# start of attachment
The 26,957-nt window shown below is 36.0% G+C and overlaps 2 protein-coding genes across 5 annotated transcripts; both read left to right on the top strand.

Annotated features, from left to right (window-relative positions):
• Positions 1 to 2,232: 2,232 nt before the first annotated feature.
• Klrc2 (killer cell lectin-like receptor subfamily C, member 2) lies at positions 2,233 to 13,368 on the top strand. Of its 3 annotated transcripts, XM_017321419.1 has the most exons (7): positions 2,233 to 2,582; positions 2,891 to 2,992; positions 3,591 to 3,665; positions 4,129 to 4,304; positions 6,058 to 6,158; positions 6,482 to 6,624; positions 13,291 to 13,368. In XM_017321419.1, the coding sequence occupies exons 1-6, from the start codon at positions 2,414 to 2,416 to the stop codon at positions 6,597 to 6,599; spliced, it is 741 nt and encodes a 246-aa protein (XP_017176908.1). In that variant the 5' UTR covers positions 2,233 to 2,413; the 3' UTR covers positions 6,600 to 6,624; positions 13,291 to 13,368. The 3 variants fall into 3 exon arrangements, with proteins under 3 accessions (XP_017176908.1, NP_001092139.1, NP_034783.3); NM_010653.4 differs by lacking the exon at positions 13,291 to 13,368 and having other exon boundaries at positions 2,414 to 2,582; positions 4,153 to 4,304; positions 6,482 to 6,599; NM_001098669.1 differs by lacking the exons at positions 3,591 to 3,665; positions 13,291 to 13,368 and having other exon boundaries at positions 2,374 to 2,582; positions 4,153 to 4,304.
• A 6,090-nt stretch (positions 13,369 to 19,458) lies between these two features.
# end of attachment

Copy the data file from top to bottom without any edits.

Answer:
The 26,957-nt window shown below is 36.0% G+C and overlaps 2 protein-coding genes across 5 annotated transcripts; both read left to right on the top strand.

Annotated features, from left to right (window-relative positions):
• Positions 1 to 2,232: 2,232 nt before the first annotated feature.
• Klrc2 (killer cell lectin-like receptor subfamily C, member 2) lies at positions 2,233 to 13,368 on the top strand. Of its 3 annotated transcripts, XM_017321419.1 has the most exons (7): positions 2,233 to 2,582; positions 2,891 to 2,992; positions 3,591 to 3,665; positions 4,129 to 4,304; positions 6,058 to 6,158; positions 6,482 to 6,624; positions 13,291 to 13,368. In XM_017321419.1, the coding sequence occupies exons 1-6, from the start codon at positions 2,414 to 2,416 to the stop codon at positions 6,597 to 6,599; spliced, it is 741 nt and encodes a 246-aa protein (XP_017176908.1). In that variant the 5' UTR covers positions 2,233 to 2,413; the 3' UTR covers positions 6,600 to 6,624; positions 13,291 to 13,368. The 3 variants fall into 3 exon arrangements, with proteins under 3 accessions (XP_017176908.1, NP_001092139.1, NP_034783.3); NM_010653.4 differs by lacking the exon at positions 13,291 to 13,368 and having other exon boundaries at positions 2,414 to 2,582; positions 4,153 to 4,304; positions 6,482 to 6,599; NM_001098669.1 differs by lacking the exons at positions 3,591 to 3,665; positions 13,291 to 13,368 and having other exon boundaries at positions 2,374 to 2,582; positions 4,153 to 4,304.
• A 6,090-nt stretch (positions 13,369 to 19,458) lies between these two features.